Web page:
Why Memorial Day

On Memorial Day 1884, not even 20 years after the tradition of decorating the graves of Soldiers had begun, Oliver Wendell Holmes, Jr., remarked to a crowd that he had heard a young man ask “why people still kept up Memorial Day.”

Holmes, a three-times wounded Civil War veteran who went on to become a U.S. Supreme Court Justice, recalled this remark in a speech he gave to the John Sedgwick Post No. 4, Grand Army of the Republic in Keene, N.H.

It is most likely that the young man Holmes spoke of had not served in the Civil War, and therefore did not and could not have a full appreciation for the devastation of war, unlike Holmes and his contemporaries who lost so many comrades and thought of Memorial Day as “sacred to memories of love and grief and heroic youth.”

Understanding that his generation who had fought in the war had been “set apart by its experience,” Holmes said he felt his answer, nevertheless, should “command the assent of those who do not share their memories.”

“So to the indifferent inquirer who asks why Memorial Day is still kept up we may answer, it celebrates and solemnly reaffirms from year to year a national act of enthusiasm and faith. It embodies in the most impressive form our belief that to act with enthusiasm and faith is the condition of acting greatly. To fight out a war, you must believe something and want something with all your might. So must you do to carry anything else to an end worth reaching. More than that, you must be willing to commit yourself to a course, perhaps a long and hard one, without being able to foresee exactly where you will come out. All that is required of you is that you should go somewhither as hard as ever you can. The rest belongs to fate. One may fall — at the beginning of the charge or at the top of the earthworks; but in no other way can he reach the rewards of victory.”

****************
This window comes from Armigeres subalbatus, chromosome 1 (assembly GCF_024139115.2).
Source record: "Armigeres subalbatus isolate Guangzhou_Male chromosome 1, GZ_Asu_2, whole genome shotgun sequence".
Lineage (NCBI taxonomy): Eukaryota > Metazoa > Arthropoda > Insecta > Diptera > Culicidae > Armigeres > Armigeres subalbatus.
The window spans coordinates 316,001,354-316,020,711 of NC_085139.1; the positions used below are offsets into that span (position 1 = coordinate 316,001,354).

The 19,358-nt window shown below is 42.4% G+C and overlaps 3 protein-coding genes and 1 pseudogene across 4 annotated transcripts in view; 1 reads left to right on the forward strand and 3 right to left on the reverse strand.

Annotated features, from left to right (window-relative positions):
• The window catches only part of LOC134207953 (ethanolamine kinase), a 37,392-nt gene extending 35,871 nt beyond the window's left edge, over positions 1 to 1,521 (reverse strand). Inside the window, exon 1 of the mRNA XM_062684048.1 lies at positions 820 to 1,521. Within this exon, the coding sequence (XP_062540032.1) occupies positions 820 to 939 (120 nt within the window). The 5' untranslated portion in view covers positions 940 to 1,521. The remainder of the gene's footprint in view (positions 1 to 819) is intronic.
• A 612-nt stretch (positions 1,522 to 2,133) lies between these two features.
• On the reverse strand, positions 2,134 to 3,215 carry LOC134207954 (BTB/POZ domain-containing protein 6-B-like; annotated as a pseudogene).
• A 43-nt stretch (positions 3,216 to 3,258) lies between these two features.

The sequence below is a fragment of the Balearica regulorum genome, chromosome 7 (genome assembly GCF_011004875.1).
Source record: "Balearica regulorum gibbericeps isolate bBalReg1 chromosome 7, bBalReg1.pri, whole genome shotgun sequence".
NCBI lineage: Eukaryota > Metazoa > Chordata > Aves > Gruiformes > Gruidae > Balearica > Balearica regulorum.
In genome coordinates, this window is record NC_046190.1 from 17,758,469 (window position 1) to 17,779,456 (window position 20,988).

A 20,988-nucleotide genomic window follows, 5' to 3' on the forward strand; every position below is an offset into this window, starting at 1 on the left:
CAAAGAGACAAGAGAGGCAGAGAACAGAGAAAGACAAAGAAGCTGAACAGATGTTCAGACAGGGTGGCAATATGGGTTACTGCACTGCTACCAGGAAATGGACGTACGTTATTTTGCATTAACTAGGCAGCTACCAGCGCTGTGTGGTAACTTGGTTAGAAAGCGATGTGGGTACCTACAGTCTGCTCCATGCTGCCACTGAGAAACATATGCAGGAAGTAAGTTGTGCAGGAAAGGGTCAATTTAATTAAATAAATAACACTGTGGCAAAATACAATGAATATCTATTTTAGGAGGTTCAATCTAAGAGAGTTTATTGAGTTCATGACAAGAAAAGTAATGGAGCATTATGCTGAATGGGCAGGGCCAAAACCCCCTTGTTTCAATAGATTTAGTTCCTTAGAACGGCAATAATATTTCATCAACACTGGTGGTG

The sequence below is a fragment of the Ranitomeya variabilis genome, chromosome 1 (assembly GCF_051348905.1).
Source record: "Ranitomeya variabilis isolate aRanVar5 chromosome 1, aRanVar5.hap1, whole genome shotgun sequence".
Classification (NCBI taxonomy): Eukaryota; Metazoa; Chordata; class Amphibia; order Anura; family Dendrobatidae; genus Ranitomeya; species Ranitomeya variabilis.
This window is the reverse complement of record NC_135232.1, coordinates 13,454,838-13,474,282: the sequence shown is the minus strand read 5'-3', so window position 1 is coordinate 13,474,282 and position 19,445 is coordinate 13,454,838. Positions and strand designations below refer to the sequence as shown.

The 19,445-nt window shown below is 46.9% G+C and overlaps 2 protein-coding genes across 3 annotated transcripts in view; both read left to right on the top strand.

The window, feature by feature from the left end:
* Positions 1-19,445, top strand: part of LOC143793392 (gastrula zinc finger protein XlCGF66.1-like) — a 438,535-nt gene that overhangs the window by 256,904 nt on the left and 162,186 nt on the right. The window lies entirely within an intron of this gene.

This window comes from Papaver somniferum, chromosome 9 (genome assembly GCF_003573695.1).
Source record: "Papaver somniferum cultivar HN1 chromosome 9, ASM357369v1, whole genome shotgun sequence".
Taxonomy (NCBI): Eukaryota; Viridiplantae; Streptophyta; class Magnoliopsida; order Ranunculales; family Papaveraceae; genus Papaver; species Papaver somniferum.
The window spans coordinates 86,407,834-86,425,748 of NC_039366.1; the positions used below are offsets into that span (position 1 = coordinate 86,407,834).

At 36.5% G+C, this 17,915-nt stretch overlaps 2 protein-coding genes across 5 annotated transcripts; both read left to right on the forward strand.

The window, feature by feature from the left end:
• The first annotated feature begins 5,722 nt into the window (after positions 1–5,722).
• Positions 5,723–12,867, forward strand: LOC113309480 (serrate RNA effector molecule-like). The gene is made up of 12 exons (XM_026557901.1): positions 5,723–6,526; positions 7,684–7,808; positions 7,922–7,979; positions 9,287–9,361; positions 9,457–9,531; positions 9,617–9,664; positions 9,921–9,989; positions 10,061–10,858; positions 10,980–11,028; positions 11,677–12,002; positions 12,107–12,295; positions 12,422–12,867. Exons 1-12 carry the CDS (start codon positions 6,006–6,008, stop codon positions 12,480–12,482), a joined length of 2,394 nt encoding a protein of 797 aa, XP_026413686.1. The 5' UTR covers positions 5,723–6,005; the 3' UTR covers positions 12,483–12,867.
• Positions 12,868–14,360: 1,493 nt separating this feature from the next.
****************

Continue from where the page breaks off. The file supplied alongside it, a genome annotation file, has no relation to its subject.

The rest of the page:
On this Memorial Day, On Your Guard honors and salutes all those who acted greatly before us in defense of our freedoms.

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Happy Armed Forces Day!

On the third Saturday in May for the last 64 years, our nation has celebrated Armed Forces Day to honor those who are currently serving in the Army, Navy, Air Force, Marine Corps, and Coast Guard. As President Dwight D. Eisenhower said in 1953, “It is fitting and proper that we devote one day each year to paying special tribute to those whose constancy and courage constitute one of the bulwarks guarding the freedom of this nation and the peace of the free world.”

This year on May 17, we salute our Soldiers’ courage, honor, strength, duty, dedication, excellence, valor, commitment, and professionalism.

Happy Armed Forces Day from all of us at On Your Guard.

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Guard Snapshot: Washington

The Washington Army National Guard was activated last month after a fatal mudslide killed more than 40 people and devastated the community of Oso in the Cascades foothills. In addition to adding forces to the search and rescue effort, the Guard was called to keep responders safe.

Washington National Guard SPC Lindberg, 790th Chemical Company, decontaminates a vehicle as it leaves the impact area of the SR 530 mudslide on April 1, 2014. The decontamination stations remove hazardous materials from rescue workers, dogs, vehicles, and personal items, reducing the spread of illness onsite. (Photo by Spc. Sarah Booker)

Washington National Guard SPC Lindberg, 790th Chemical Company, decontaminates a vehicle as it leaves the impact area of the SR 530 mudslide on April 1, 2014. The decontamination stations remove hazardous materials from rescue workers, dogs, vehicles, and personal items, reducing the spread of illness on-site. (Photo by SPC Sarah Booker)